The ground state energies for each well are shown in FIG. 2 and designated as 36, 38, 40 and 42. The ground state energy of each well corresponds to a multiple of a discrete energy step. The ground state energy, E, is related to the thickness, d, of the layer by the equation: ##EQU1## where b is Planck's constant and m is the effective mass of the electrons. Since these states are localized, electrons incident from the left side 34 have a set of potential steps composed of localized quantum states to overcome. These electrons can climb the barrier by scattering from one quantum state to the next. Electrons incident from the right side 32 have a much larger initial energy to overcome. An asymmetric I-V characteristic could thus be expected from such a structure due to the asymmetry of the quantum well potential. This is shown in FIG. 3 which contains the current versus voltage data obtained at 77° K. and 300° K. for the quantum well electron barrier diode. Forward bias is defined here as a positive potential on contact 24 relative to contact 26, which corresponds to electron flow ascending the barrier. Curve a is for an ohmic contact control device. Curves b and c are 300° K. and 77° K. data respectively showing that the diode 10 is relatively temperature insensitive. Similarly, one can either reverse the direction of the sequence of layers relative to substrate 12 or construct a symmetric potential, and thereby expect either a reverse asymmetric I-V or a symmetric I-V as a result. A limitation exists on the number of equal energy steps one can have before energy overlap with adjacent ground states of nearby wells might occur, due to thickness deviations on the order of a monolayer. Should this happen the I-V characteristic of the device may be degraded. The number of steps that can be produced without energy overlap is limited to between three and five discrete levels over the bulk band edge. This means that no more than three to five quantum wells can be used to define a sequence. This is true regardless of the magnitude of the energy step chosen.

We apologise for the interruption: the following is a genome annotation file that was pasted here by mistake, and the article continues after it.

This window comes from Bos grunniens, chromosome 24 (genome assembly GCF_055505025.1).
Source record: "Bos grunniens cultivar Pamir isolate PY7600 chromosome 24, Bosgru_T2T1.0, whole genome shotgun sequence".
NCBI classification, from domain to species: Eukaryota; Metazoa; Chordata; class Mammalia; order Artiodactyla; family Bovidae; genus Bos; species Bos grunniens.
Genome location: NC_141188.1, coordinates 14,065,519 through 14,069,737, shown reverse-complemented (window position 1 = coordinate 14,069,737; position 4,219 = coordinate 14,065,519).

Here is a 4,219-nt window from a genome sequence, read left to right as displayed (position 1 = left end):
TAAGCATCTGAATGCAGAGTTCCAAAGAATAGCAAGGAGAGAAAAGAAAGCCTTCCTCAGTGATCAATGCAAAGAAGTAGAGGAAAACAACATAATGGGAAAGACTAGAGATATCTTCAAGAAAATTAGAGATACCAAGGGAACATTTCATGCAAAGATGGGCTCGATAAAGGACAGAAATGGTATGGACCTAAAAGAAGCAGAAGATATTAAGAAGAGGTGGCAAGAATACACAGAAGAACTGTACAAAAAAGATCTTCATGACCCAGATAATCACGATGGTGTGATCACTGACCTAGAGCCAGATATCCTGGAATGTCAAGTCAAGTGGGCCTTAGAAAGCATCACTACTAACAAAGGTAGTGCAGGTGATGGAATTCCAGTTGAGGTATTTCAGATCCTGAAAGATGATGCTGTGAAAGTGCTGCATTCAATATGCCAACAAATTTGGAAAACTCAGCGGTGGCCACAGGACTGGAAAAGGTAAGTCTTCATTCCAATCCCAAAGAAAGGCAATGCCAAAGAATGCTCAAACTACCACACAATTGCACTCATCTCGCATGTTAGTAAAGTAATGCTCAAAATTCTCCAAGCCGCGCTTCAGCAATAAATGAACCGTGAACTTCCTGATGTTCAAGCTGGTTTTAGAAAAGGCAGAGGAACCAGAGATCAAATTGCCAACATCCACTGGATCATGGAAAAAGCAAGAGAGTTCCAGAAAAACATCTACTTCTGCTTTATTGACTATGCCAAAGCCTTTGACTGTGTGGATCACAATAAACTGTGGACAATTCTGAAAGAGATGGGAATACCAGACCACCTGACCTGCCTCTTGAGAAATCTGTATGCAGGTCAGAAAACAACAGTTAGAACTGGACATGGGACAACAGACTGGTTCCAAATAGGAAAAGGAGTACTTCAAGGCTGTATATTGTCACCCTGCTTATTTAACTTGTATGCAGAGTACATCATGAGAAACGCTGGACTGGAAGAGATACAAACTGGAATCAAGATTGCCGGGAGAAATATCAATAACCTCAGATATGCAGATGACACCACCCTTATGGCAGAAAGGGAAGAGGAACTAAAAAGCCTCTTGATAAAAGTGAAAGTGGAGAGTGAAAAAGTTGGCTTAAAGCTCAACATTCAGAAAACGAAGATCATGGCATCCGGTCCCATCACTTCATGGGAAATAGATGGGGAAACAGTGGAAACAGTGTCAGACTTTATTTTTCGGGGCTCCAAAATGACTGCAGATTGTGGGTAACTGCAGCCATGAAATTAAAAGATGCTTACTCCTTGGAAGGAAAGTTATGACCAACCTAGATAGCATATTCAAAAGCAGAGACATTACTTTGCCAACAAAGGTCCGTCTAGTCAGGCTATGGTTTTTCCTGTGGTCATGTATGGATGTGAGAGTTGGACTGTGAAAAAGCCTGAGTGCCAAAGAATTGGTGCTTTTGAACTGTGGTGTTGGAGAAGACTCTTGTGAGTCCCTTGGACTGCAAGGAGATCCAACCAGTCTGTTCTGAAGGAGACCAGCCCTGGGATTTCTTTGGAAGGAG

Obviously, modifications and variations of the present invention, such as multiple terminal gated devices are possible in light of the above teachings. It is therefore to be understood that within the scope of the appended claims the invention may be practised otherwise than as specifically described.
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|Citing Patent||Filing date||Publication date||Applicant||Title|
|US4959694 *||Dec 23, 1988||Sep 25, 1990||British Telecommunications Public Limited Company||Semiconductor heterostructures with SiGe material|
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|U.S. Classification||257/17, 257/E29.332, 257/623, 257/E29.078|
|International Classification||H01L29/861, H01L29/15|
|Cooperative Classification||H01L29/8618, H01L29/155|
|European Classification||H01L29/15B2C, H01L29/861P|
|Mar 13, 1986||AS||Assignment|
Owner name: UNITED STATES OF AMERICA AS REPRESENTED BY THE SEC
Free format text: ASSIGNMENT OF ASSIGNORS INTEREST.;ASSIGNOR:KIRCHOEFER, STEVEN W.;REEL/FRAME:004527/0136
Effective date: 19860307
|Sep 18, 1992||FPAY||Fee payment|
Year of fee payment: 4
|Oct 29, 1996||REMI||Maintenance fee reminder mailed|
|Mar 23, 1997||LAPS||Lapse for failure to pay maintenance fees|
|Jun 3, 1997||FP||Expired due to failure to pay maintenance fee|
Effective date: 19970326